Foreign debt appears to climb as dollar weakens
In the Central Bank’s statistics measuring the private sector’s long-term foreign borrowing, it uses euro-dollar parity of 1.0459, the rate at the end of 2016. Now we have figures for the end of March, and the dollar has weakened, with the euro rising to 1.0741. The U.S. currency has also declined against the Swiss franc, the British pound and Japanese yen.
This loss in the dollar’s value has negatively impacted the Turkish private sector. Its foreign debt appears to have risen, especially due to the euro’s gains against the dollar.
Of the private sector’s long-term foreign borrowing, 61 percent is denominated in dollars and 33 percent is in euros. That is why changes in the euro-dollar exchange rate can significantly pull the total debt stock in a higher or lower direction.
According to the Central Bank data, the private sector’s long-term foreign borrowing at the end of March was $203.9 billion, compared with $202.8 billion at the end of last year, showing a rise of $1.1 billion in the first three months of the year.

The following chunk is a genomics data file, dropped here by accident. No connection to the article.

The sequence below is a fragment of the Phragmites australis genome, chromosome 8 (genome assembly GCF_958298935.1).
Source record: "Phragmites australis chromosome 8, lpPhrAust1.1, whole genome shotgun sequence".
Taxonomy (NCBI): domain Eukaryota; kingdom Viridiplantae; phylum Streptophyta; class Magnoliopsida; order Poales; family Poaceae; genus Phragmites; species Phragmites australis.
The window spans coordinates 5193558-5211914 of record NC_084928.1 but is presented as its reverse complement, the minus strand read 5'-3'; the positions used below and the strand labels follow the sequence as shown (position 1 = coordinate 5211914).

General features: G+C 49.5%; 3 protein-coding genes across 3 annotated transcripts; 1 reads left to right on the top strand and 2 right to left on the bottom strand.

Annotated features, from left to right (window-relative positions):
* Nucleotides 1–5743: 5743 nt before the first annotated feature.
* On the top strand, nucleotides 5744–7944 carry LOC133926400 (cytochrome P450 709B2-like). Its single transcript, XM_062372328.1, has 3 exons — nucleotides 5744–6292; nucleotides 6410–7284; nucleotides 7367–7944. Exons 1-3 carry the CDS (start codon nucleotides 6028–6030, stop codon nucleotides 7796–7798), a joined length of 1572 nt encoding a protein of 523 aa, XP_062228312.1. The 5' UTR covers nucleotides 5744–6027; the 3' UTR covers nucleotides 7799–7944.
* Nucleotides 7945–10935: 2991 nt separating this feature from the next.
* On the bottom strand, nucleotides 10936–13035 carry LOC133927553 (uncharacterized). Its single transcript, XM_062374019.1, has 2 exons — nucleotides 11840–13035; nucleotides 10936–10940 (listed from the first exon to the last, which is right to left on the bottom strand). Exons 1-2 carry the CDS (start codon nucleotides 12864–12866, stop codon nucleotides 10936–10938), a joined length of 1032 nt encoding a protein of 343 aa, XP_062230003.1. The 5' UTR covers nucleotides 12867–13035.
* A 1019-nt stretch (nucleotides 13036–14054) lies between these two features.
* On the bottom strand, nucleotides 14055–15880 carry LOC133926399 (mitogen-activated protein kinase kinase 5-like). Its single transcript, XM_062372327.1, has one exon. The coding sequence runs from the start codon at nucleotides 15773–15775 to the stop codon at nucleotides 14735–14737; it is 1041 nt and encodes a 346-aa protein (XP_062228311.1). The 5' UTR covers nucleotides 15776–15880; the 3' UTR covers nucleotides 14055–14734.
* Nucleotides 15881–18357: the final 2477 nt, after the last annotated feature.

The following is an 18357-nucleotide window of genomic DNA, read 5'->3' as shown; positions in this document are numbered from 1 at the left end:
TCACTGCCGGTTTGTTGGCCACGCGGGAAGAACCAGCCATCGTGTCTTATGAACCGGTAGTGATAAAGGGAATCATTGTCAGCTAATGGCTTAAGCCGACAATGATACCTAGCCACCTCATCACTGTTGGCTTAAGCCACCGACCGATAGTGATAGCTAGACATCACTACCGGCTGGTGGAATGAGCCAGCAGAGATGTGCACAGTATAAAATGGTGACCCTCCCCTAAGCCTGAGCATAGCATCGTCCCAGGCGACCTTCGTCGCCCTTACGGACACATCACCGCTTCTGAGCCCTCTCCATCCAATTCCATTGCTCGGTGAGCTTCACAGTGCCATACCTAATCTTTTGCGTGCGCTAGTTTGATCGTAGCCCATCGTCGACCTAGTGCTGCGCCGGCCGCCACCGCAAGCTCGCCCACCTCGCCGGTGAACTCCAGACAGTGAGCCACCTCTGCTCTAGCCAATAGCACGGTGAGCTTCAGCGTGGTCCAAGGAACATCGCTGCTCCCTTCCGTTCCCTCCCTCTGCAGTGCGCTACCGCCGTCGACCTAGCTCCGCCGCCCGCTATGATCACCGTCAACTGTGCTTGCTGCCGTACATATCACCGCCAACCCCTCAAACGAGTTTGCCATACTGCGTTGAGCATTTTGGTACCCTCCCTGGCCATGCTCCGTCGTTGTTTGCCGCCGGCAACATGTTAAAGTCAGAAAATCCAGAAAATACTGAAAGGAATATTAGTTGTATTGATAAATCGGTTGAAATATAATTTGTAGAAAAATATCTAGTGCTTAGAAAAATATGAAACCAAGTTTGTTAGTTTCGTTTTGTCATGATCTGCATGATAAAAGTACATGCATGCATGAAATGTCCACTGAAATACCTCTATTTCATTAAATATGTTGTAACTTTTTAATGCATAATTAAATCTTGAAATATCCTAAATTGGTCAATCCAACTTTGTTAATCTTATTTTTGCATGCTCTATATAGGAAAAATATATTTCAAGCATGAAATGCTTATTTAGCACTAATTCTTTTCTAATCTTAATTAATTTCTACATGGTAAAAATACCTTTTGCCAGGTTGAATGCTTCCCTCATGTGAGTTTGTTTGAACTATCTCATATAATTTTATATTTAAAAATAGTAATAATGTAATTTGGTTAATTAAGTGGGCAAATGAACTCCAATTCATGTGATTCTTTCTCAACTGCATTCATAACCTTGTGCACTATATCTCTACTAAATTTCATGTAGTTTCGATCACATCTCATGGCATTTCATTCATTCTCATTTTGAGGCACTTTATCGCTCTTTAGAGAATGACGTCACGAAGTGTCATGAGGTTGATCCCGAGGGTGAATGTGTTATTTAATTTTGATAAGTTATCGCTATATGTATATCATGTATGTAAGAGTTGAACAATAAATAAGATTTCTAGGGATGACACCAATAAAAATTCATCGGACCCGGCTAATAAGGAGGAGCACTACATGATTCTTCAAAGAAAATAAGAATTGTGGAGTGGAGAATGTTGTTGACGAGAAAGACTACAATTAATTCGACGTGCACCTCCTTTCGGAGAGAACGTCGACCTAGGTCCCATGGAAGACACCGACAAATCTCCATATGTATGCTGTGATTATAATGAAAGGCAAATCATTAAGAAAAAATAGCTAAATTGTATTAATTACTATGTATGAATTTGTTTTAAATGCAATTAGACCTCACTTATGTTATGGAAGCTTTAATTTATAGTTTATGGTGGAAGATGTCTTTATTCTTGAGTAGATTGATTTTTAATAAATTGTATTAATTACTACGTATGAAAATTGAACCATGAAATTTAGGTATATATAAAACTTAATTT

The dollar’s depreciation against other currencies– except the lira – paved the way for foreign debt to appear $1.7 billion higher. In other words, without the exchange-rate effect, foreign debt would not have risen $1.1 billion, but would have declined by $600 million.
The effect of the exchange rate was due mainly to the euro. The appreciation of the euro saw the private sector’s long-term foreign debt, a third of which is denominated in euro, rise by $1.8 billion. The lira’s depreciation reduced the foreign debt by about $252 million. The difference in the dollar-euro exchange rate had very little impact on the private sector’s short-term foreign borrowing; those loans rose by just $57 million due to the difference in the exchange rate.